The Telegraph
 
 
IN TODAY'S PAPER
CITY NEWSLINES
 
 
ARCHIVES
Since 1st March, 1999
 
THE TELEGRAPH
 
 
Email This PagePrint This Page
Debt recast to revive steel firms

Mumbai, Nov. 26: The Credit Rating Information Services of India Ltd (Crisil) today said financial restructuring was essential to rescue beleaguered steel companies and that moves to reschedule debt would only prolong the “inevitable default”.

A study by the leading credit rating agency pointed out that a large-scale financial restructuring that would significantly reduce finance costs and debt levels is essential to turnaround most domestic steel companies.

The restructuring would have to involve the conversion of a significant part of the debt to equity and/or writing off the debt by lenders.

Crisil maintained that the interest burden of these companies is extremely large in relation to the operating profits they generate, even in a scenario of high prices. While these companies have taken several initiatives to restructure their businesses and improve operations, so far, they have been unable to improve their debt-servicing ability by reducing their debt levels.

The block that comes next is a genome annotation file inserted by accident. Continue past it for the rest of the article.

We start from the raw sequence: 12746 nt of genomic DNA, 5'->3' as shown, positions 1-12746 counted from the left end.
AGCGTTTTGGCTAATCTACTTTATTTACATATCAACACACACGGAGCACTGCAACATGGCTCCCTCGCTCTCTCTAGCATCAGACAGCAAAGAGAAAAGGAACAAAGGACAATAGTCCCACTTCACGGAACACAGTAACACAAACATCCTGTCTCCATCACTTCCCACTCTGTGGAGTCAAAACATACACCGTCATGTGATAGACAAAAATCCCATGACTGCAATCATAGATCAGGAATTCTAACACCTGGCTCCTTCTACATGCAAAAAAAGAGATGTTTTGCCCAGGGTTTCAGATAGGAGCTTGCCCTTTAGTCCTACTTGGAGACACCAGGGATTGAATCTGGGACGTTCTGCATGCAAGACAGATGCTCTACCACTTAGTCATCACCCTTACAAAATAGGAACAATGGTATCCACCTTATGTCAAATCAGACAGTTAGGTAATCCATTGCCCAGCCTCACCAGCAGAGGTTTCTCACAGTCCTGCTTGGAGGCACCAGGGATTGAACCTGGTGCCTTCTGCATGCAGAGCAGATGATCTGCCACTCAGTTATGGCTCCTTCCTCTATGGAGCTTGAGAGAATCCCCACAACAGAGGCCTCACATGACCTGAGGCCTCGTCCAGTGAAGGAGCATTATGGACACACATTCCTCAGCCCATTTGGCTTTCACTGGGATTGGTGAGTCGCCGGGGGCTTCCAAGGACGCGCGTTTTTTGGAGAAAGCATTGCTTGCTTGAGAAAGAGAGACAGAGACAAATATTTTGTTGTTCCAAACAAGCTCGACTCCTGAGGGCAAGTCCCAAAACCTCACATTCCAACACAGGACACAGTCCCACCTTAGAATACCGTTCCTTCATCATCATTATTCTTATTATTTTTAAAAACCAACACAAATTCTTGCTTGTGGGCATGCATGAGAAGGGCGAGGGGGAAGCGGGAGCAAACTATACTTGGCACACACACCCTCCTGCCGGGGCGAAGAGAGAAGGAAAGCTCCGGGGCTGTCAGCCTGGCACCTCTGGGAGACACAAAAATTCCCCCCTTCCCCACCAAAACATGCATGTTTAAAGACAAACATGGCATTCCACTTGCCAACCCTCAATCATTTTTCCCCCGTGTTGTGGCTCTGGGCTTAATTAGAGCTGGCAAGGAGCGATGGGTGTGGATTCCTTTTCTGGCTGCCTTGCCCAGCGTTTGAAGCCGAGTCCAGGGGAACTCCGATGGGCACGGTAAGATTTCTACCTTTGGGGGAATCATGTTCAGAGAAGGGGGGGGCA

The agency analysed the consolidated financials of five of India’s large steel companies whose debt burden is large in relation to their earnings. These included Steel Authority of India Limited (SAIL), Jindal Vijaynagar Steel Limited, Jindal Iron and Steel Limited, Essar Steel Limited and Ispat Industries.

The consolidated financials of these companies were analysed for the last two financial years and the first quarter of the current financial. The last two financial years represented two extremes of the steel price cycle with 2001 being one of the best years for the industry in recent times and 2002, perhaps the worst.

Crisil’s analysis showed that companies in the sample reported cash losses for both years, with SAIL being the only exception in 2001.

Moreover, the total interest cost of these companies was more than their operating profits in each of the three periods, indicating these companies could not cover their interest costs even in a year of high steel prices as in 2001.

Top
Email This PagePrint This Page